Paying to live in misery
A leaking roof, rotten floorboards and a rickety outside toilet – yet, Jenny Wooding, 82, pays $5 each week religiously to live in this squalor.
The Deans Village, St Michael home, where Wooding has lived since 1960, leans acutely and perilously, and is illuminated only by the sun’s rays, or a bright moonbeam, or by a starry night.
And Wooding’s source of water is a nearby standpipe.
The old woman must weave her way through dangerously jagged galvanized sheets to enter or exit the small house; and she cooks outdoors in sordid conditions, just a stone’s throw away from her equally hazardously leaning pit toilet.
The former agriculture worker told the MIDWEEK NATION: “This is my home. I don’t have anywhere else to go.”
She lamented: “The house wasn’t always so. It was once a good house. But now it bad; now it real bad.”
Indicating she had no family to call on, and that the only support she had was “my strength and the li’l pension I getting”, Wooding said she “would be happy if somebody could help me build over the house”.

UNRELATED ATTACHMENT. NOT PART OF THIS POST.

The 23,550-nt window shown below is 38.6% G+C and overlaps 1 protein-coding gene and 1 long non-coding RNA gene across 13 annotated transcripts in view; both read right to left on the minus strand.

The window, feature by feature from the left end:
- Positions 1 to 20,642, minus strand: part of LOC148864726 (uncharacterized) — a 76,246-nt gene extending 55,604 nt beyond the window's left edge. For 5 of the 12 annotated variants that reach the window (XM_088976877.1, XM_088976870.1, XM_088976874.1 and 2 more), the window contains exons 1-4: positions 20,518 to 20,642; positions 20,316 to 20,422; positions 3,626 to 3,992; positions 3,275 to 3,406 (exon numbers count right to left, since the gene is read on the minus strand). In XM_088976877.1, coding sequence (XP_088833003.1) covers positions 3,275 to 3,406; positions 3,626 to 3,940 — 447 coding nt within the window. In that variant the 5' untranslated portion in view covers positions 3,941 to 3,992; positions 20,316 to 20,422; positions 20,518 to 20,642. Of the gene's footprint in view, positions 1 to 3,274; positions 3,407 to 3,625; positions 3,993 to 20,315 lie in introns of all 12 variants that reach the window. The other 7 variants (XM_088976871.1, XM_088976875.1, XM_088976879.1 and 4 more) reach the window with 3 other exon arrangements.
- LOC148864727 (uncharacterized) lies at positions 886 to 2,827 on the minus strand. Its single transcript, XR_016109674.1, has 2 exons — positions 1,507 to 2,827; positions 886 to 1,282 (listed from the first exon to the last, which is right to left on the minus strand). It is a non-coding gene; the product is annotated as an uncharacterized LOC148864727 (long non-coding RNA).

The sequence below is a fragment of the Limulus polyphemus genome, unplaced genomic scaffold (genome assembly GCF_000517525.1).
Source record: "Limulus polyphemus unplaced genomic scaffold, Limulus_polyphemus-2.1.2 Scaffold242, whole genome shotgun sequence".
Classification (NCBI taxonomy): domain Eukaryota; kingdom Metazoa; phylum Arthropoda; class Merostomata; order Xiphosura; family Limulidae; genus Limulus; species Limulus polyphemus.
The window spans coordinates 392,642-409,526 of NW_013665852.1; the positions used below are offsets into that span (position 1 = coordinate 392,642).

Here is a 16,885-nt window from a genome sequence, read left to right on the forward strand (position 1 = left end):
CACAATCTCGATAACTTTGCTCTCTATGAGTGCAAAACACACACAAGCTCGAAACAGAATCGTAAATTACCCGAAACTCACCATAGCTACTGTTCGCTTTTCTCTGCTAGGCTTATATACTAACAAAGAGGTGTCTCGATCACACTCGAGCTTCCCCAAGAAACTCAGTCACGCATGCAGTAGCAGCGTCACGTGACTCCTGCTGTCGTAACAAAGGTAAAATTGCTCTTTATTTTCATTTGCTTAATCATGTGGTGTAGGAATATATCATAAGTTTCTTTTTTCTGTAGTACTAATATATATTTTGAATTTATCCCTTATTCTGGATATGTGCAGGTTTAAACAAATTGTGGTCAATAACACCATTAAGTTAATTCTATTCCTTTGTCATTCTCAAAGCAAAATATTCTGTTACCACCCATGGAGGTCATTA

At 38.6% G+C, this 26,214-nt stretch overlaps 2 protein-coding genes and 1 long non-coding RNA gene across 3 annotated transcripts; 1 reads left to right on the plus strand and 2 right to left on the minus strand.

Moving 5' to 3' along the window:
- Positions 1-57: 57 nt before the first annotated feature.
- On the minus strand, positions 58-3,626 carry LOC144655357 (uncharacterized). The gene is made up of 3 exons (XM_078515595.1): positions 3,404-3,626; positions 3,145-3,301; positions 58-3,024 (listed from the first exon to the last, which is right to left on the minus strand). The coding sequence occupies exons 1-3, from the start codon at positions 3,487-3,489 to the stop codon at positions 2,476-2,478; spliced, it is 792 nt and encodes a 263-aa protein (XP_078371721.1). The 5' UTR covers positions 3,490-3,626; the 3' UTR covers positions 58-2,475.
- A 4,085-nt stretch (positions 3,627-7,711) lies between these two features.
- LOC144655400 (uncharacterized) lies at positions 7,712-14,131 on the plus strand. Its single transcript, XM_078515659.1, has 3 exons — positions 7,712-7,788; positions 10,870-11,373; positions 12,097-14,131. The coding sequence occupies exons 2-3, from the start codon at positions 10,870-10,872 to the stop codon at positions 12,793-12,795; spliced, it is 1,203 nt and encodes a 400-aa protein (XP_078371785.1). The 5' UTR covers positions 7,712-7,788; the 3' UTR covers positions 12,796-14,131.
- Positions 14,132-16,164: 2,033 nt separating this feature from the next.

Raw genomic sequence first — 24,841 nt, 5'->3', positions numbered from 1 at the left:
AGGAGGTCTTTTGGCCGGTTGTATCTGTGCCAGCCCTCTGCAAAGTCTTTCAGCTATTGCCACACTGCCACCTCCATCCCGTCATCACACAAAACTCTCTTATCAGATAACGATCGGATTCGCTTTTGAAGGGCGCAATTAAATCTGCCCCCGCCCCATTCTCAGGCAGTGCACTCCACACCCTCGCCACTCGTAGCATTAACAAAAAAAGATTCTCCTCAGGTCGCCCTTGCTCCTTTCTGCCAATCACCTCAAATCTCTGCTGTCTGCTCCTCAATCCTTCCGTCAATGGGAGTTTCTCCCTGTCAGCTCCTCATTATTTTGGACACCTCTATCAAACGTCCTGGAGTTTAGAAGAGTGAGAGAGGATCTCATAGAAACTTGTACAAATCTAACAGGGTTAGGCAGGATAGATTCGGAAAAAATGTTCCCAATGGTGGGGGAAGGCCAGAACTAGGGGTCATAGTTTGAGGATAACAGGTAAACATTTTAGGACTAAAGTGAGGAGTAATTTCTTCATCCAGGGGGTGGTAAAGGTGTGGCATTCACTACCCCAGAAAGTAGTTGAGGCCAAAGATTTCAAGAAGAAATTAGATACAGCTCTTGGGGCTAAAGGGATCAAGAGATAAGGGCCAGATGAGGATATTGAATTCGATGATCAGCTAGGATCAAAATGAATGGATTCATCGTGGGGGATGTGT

She added: “I would help with some of my pension too.”
And though she would gladly accept assistance, she was quick to say: “I don’t know if the landlord fella would let it be. He might not want people building over the house on his property.”
As to Wooding’s family, they moved “to Christ Church for donkey years now. Most of them like them dead out and gone. And who alive, if any, I ain’t know nothing ’bout them, or them ain’t know anything about me”.
From across the street, one of Wooding’s neighbours expressed concern about the old lady’s plight, but had nothing but respect for her.
“She don’t trouble nobody. She knows The Bible tall. She is the best woman ’bout here. It just aches me to see that she got to live like this,” the neighbour cried. “And the man does take rent from she – and he is a teacher!”
Wooding’s landlord Earl Wilkinson confirmed yesterday that he charges his tenant $5 a week, but he says he is saddened by the state of the house each time he collects from her.
Wilkinson said he sought to improve the elderly woman’s living conditions.
“I tried to get a loan from the a Government entity only last week, seeking funds to build over the house because I don’t have enough money to do it. They told me because I don’t live in the house, I don’t qualify for the loan,” Wooding’s landlord said.